Husserl distinguishes between the human body, as experienced from a first-person perspective (Leib, rendered in English as “the Body” or “lived body”), and the human body, as it is experienced from a third-person, especially from a scientific, perspective (Körper). The Body plays important roles in his discussions of self-awareness, other-awareness, and perceptual experience. Thus, the Body, with its kinaesthetic systems, shapes the ways in which I can come into perceptual contact with objects, or the “horizons” in terms of which objects are given to me (See Husserl: Horizonality.). In the experience of encountering the other, the constitutive empathy could not set to work, were it not for the other’s embodiment, enabling one to experience the relevant similarities and differences between oneself and the other. Also, the Husserlian ego is not to be regarded as akin to a Cartesian mental substance, but is constituted as embodied. This accounts not only for our perceptual abilities, but also for our capacity to will and act. Thus, our experiences have passive and active aspects, and these are interwoven in complex ways.
Gallagher 1986 rejects the Husserlian view that there are “hyletic data” (or sensations), and develops a Merleau-Pontyan account of perception, based on the notion of the lived body. Countering the view that embodiment was only first thematized by Merleau-Ponty and the other later phenomenologists, Zahavi 1994 argues that Husserl systematically integrated this topic into his transcendental phenomenology. Mensch 2000 regards Husserl’s discussions of embodiment as unified by the idea that “presence and embodiment imply each other”, and discusses a number of topics from the point of view of an embodied, “postfoundational” philosophy. Dodd 1997, too, argues that the problem of the body is of central importance for Husserl’s transcendental idealism, and that it eventually provides the key to understanding human beings as “spiritual”. Lotz 2007 discusses the lived body as rendering possible various forms of “affection”, thereby facilitating one’s commerce with the environment, as well as one’s relationships with other subjects. Based on Bernhard Waldenfels’ university lectures, Waldenfels 2000 offers thorough discussions of different aspects of embodied subjectivity. Behnke 1996 puts forward a program for the study of the lived body.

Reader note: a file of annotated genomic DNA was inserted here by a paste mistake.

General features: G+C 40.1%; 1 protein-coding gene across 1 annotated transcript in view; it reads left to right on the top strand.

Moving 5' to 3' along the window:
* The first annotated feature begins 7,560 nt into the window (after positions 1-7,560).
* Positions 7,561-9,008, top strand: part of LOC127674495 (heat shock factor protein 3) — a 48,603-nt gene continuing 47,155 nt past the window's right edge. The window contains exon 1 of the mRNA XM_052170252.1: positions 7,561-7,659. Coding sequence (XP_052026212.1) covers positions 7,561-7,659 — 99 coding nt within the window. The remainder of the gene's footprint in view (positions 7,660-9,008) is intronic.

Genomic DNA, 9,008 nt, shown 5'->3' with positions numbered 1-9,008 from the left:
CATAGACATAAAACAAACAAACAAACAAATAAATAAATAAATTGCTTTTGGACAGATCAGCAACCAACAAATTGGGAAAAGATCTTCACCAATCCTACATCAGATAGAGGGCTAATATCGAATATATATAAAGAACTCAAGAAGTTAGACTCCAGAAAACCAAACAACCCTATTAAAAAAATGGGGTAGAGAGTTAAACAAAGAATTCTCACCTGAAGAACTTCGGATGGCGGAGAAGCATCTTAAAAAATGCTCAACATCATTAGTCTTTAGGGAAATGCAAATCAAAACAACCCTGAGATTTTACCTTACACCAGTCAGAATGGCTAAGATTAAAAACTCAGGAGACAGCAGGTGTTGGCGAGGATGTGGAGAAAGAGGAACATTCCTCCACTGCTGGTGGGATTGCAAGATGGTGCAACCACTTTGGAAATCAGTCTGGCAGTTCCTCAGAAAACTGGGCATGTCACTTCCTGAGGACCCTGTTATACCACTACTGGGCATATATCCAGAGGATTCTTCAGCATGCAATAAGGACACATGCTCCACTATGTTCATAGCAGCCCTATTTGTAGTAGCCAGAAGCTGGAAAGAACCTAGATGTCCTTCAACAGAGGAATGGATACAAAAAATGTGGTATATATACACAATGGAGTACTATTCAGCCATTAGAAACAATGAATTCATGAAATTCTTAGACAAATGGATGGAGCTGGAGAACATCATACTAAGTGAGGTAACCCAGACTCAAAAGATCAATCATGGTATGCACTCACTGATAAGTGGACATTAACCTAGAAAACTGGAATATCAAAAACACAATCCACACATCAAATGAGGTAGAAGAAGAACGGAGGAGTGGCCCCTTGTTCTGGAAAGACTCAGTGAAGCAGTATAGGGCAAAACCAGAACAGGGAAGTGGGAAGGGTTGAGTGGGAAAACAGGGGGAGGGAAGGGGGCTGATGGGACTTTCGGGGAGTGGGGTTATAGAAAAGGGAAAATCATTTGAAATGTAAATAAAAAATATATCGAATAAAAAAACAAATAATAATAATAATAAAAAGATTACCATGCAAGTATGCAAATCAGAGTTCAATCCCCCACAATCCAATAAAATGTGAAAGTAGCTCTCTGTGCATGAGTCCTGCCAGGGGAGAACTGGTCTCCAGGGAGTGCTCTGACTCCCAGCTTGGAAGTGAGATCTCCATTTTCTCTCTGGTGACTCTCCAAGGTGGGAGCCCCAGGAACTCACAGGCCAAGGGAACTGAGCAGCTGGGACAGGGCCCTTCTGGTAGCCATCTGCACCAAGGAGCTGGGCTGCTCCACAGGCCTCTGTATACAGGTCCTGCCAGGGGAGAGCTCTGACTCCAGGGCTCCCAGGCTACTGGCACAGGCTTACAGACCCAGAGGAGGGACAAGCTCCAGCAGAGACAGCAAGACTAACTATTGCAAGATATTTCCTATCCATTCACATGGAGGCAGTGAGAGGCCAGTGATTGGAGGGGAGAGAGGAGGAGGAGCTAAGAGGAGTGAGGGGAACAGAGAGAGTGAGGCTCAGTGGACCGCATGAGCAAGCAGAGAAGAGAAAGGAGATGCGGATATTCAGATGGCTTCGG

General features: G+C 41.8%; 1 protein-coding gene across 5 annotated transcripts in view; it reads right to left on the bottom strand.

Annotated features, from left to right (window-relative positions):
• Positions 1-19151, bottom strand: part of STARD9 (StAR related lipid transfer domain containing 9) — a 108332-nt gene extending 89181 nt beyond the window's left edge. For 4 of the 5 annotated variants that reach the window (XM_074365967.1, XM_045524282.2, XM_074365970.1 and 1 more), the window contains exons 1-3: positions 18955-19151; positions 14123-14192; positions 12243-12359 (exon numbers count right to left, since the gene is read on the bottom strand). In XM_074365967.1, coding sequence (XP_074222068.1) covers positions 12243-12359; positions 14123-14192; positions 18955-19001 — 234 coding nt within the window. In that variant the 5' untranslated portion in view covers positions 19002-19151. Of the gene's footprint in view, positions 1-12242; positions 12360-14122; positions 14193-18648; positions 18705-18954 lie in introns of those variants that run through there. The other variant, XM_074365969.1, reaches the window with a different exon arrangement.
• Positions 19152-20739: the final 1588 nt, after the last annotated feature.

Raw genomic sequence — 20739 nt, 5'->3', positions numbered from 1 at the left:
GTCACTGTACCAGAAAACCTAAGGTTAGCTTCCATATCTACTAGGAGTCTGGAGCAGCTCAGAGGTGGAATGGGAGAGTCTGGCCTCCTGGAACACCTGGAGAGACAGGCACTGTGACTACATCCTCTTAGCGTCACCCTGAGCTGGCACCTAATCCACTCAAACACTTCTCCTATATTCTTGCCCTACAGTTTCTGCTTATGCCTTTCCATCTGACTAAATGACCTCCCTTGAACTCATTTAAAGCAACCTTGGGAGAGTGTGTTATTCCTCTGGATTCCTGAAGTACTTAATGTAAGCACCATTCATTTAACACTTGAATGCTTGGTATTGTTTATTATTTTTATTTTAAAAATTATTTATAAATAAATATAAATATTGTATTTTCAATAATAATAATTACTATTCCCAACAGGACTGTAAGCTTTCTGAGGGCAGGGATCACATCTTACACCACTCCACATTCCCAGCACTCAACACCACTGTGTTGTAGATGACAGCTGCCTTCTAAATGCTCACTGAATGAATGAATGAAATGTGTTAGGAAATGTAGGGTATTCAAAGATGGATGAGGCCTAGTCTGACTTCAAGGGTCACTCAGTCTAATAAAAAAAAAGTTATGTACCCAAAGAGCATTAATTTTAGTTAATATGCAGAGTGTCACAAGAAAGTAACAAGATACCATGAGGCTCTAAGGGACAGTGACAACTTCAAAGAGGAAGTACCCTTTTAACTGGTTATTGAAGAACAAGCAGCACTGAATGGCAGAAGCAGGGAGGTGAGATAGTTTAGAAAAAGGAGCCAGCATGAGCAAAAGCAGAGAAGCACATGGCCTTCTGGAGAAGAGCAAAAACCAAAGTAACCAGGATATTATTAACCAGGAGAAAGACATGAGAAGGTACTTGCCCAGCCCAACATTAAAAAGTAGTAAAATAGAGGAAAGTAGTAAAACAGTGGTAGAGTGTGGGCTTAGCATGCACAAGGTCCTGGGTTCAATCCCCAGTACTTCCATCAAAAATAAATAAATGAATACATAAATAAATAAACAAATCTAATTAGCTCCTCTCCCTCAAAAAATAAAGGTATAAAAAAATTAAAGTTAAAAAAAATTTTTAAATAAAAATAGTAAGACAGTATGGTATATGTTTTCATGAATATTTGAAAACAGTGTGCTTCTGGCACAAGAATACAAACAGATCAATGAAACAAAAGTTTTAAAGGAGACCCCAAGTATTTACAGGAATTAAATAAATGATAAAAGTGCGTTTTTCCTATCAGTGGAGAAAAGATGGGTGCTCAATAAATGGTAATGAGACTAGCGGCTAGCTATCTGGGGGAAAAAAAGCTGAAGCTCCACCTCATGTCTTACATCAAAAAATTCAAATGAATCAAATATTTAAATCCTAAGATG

|Introductions||Zahavi 2003, Ch. 3, Moran 2005, Ch. 7|
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